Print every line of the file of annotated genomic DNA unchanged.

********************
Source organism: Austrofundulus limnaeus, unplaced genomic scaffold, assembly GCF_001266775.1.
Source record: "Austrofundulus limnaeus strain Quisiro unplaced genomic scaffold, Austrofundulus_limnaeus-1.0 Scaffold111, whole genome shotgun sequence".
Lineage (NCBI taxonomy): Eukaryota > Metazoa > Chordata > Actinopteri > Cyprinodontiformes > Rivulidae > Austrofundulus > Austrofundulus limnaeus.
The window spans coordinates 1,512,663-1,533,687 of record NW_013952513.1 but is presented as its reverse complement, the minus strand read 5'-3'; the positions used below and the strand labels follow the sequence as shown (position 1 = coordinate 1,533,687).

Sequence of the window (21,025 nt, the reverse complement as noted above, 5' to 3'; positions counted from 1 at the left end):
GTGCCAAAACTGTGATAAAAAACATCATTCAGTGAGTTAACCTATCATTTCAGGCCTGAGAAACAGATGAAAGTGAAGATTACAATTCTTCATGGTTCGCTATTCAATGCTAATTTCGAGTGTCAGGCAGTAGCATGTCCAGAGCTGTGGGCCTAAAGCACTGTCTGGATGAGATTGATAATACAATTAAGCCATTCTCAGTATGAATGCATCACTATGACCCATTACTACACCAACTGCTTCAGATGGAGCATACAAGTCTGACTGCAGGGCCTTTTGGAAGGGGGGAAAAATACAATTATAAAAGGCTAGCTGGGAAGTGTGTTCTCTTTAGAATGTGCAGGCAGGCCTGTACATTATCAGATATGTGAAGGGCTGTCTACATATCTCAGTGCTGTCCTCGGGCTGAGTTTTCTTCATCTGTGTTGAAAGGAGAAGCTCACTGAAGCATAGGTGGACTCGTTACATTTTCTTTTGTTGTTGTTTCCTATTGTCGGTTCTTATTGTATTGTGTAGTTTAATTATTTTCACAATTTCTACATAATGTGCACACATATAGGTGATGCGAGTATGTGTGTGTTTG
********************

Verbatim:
Source organism: Austrofundulus limnaeus, unplaced genomic scaffold, assembly GCF_001266775.1.
Source record: "Austrofundulus limnaeus strain Quisiro unplaced genomic scaffold, Austrofundulus_limnaeus-1.0 Scaffold111, whole genome shotgun sequence".
Lineage (NCBI taxonomy): Eukaryota > Metazoa > Chordata > Actinopteri > Cyprinodontiformes > Rivulidae > Austrofundulus > Austrofundulus limnaeus.
The window spans coordinates 1,512,663-1,533,687 of record NW_013952513.1 but is presented as its reverse complement, the minus strand read 5'-3'; the positions used below and the strand labels follow the sequence as shown (position 1 = coordinate 1,533,687).

Sequence of the window (21,025 nt, the reverse complement as noted above, 5' to 3'; positions counted from 1 at the left end):
GTGCCAAAACTGTGATAAAAAACATCATTCAGTGAGTTAACCTATCATTTCAGGCCTGAGAAACAGATGAAAGTGAAGATTACAATTCTTCATGGTTCGCTATTCAATGCTAATTTCGAGTGTCAGGCAGTAGCATGTCCAGAGCTGTGGGCCTAAAGCACTGTCTGGATGAGATTGATAATACAATTAAGCCATTCTCAGTATGAATGCATCACTATGACCCATTACTACACCAACTGCTTCAGATGGAGCATACAAGTCTGACTGCAGGGCCTTTTGGAAGGGGGGAAAAATACAATTATAAAAGGCTAGCTGGGAAGTGTGTTCTCTTTAGAATGTGCAGGCAGGCCTGTACATTATCAGATATGTGAAGGGCTGTCTACATATCTCAGTGCTGTCCTCGGGCTGAGTTTTCTTCATCTGTGTTGAAAGGAGAAGCTCACTGAAGCATAGGTGGACTCGTTACATTTTCTTTTGTTGTTGTTTCCTATTGTCGGTTCTTATTGTATTGTGTAGTTTAATTATTTTCACAATTTCTACATAATGTGCACACATATAGGTGATGCGAGTATGTGTGTGTTTG